The Co-operative Innovation Project

Collaborative, Community-Led Solutions

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La Ronge & Stanley Mission Site Tour

In the summer of 2014 the CIP team was joined by representatives from the UK-based Plunkett Foundation to visit the communities of La Ronge and Stanley Mission in northern Saskatchewan. The team had the pleasure of two days of co-operative development training and dining with representatives from the La Ronge grocery co-operative, Lac La Ronge Indian Band, Amachewespemawin grocery co-operative (Stanley Mission) and Connexus Credit Union.

The team was treated to an amazing tour of the Amachewespemawin Co-op grocery store and gas bar – and some of the team even got to experience their first try at Chester Fried Chicken!

(Other team members said: Really? Did you grow up in a bucket? Chester Fried Chicken is the bomb!)

We would like to thank the following organizations for their support of our trip north:

  • La Ronge Co-op Market Place Food Store
  • Lac La Ronge Indian Band
  • Amachewespemawin Co-op (Stanley Mission)
  • Conexus Credit Union
  • Northlands College (La Ronge Campus)
  • La Ronge Hotel & Suites


The CIP Team. From left to right: Dazawray Landrie-Parker, Nicole McLaren, Peter Couchman, Murray Fulton, Ken Coates, Hannah Barrett, Dionne Pohler, Dawn Brinkmeier, Wu Haotao. Missing: Audra Kreuger (behind the camera).


Eva (GM) and The CIP Team. From left to right: Peter Couchman, Eva McKenzie, Wu Haotao, Nicole McLaren, Dazawray Parker, Murray Fulton, Dawn Brinkmeier, Dionne Pohler, Hannah Barrett. Missing: Bob Walker (behind the camera).


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Article: Co-operative Development in Rural and Aboriginal Communities

Check out Page 36 of the April/May 2014 SaskBusiness Magazine for a thought provoking article about the Co-operative Innovation Project.

Written by Murray Fulton Professor, Johnson-Shoyama Graduate School of Public Policy and Director, Centre for the Study of Co-operatives, University of Saskatchewan, and Dionne Pohler Assistant Professor, Johnson-Shoyama Graduate School of Public Policy and Fellow in Co-operative Strategy and Governance, Centre for the Study of Co-operatives, University of Saskatchewan.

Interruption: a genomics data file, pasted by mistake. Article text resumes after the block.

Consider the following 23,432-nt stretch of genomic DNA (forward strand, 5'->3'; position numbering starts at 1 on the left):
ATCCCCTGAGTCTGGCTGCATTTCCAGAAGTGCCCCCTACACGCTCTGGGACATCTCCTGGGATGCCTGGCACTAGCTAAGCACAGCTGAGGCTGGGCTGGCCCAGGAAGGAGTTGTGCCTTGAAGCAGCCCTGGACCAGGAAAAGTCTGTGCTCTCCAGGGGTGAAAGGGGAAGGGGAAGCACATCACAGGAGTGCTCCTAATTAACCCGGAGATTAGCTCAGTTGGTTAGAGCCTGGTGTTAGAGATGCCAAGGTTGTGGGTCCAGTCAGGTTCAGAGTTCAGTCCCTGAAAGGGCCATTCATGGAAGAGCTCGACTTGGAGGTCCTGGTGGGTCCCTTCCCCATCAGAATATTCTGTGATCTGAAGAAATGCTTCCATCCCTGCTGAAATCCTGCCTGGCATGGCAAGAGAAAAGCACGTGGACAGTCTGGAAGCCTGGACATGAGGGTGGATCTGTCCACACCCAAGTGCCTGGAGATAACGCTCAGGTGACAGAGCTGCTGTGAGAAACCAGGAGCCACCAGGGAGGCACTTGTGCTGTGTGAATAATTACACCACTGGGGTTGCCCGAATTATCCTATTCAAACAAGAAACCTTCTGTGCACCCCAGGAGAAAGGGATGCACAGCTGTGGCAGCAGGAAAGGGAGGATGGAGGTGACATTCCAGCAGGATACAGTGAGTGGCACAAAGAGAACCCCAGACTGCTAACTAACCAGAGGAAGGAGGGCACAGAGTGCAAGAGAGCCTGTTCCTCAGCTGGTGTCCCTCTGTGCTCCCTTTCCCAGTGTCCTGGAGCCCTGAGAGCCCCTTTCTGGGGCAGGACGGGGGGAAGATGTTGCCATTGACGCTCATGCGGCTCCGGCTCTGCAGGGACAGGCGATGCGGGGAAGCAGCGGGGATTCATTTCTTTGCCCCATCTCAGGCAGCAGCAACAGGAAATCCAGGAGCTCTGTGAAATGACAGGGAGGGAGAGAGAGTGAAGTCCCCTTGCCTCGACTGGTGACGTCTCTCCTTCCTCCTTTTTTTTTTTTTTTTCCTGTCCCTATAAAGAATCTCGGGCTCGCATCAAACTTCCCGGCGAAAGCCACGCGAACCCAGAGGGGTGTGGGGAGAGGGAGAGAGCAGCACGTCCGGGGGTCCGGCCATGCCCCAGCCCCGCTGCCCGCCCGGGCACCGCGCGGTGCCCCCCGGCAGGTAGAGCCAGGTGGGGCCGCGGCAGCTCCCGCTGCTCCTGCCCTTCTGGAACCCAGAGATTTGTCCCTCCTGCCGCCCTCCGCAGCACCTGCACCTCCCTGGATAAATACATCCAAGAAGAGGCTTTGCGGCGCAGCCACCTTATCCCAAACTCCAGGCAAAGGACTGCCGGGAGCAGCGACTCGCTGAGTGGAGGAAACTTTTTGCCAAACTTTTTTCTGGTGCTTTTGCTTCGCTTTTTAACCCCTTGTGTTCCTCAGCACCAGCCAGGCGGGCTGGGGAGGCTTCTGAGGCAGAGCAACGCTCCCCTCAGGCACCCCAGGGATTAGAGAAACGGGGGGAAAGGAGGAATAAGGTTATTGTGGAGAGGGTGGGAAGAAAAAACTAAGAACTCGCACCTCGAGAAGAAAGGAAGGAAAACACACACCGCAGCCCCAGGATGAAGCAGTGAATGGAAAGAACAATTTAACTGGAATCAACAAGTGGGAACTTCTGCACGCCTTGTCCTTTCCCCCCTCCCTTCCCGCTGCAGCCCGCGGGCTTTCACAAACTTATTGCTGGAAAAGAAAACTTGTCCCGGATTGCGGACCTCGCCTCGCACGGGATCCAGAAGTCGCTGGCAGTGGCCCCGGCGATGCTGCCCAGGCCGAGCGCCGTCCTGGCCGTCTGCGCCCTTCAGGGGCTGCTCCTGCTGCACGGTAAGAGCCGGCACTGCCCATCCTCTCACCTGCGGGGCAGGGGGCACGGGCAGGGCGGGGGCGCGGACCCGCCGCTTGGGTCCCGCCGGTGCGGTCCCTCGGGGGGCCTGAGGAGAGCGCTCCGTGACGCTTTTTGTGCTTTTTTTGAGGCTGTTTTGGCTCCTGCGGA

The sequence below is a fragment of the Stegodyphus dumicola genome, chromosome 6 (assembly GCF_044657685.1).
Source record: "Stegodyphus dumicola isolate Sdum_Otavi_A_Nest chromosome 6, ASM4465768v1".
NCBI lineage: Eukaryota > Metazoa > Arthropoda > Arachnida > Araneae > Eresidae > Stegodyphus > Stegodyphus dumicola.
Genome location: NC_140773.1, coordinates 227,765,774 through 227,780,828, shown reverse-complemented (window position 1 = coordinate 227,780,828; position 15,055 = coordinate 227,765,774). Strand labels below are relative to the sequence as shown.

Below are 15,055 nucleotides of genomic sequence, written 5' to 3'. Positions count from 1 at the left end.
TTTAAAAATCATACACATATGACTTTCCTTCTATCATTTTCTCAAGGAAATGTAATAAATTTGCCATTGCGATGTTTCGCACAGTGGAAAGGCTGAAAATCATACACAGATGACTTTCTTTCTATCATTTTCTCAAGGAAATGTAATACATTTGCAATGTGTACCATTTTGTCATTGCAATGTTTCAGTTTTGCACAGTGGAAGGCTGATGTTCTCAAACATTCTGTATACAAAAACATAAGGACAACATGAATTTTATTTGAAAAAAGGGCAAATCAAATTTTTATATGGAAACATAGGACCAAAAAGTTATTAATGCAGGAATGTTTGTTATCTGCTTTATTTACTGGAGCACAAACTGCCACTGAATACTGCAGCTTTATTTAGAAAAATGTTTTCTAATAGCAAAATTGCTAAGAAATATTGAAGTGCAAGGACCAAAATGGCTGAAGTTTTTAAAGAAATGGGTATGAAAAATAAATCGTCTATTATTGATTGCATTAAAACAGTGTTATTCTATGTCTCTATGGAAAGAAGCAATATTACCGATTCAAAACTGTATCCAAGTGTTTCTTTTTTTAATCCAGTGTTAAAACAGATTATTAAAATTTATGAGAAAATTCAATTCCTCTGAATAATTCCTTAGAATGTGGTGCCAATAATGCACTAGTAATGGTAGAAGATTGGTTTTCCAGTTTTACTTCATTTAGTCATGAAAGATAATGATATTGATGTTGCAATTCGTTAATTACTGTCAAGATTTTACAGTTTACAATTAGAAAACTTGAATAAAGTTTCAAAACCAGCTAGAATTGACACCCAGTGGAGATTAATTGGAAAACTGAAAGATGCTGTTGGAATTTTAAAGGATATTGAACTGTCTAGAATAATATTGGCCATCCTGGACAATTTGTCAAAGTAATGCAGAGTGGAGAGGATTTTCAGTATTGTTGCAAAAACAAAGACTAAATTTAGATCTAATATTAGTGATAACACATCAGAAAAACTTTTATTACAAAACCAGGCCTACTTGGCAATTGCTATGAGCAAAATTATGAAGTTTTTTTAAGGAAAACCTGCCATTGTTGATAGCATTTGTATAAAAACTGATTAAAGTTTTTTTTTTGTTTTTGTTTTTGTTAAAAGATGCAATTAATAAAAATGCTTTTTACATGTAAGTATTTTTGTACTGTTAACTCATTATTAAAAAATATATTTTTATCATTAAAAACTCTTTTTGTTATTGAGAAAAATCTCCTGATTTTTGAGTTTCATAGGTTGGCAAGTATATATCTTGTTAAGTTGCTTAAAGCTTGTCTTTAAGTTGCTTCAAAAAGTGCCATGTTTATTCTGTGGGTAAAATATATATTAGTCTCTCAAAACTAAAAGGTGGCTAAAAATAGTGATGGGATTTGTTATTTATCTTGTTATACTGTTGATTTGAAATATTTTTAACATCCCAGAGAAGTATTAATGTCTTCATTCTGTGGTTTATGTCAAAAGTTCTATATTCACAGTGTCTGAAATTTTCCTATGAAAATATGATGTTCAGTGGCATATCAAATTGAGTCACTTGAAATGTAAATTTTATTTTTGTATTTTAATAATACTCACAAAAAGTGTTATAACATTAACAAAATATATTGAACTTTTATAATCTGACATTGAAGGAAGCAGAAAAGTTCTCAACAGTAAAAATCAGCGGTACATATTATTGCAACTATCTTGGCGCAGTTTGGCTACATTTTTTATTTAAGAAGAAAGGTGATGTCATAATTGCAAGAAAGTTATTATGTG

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Introduction to the Project

In November 2013, the Centre for the Study of Co-operatives at the University of Saskatchewan entered into a first-of-its-kind partnership with Federated Co-operatives Limited to explore co-operative development in rural and Aboriginal communities in western Canada.

Co-operatives are an important contributor to a community’s quality of life, offering opportunities for economic and community development in areas citizens feel are important, such as housing, social services, retail, energy, recreation, and the sustainable management of natural resources and traditional economies.

The goal of the CIP is to create a model of co-operative development that will work in rural and Aboriginal communities across western Canada.

Our approach follows the UK-based Plunkett Foundation’s model of co-operative development, although we anticipate that the model will need to be adapted to the unique features of rural and Aboriginal communities in western Canada. A key part of the project is this adaptation, which will be informed by the wealth of knowledge possessed by people in communities across the region and by those working with regional co-operative associations, credit unions, government agencies, NGOs, and community associations.

In addition to the qualitative data that will be collected over the next two years through interviews and conversations, the CIP will compile a broad range of quantitative socio-economic data on western Canadian communities. Together, these data will be used to create a set of characteristics that are likely to make communities conducive to successful co-operative development.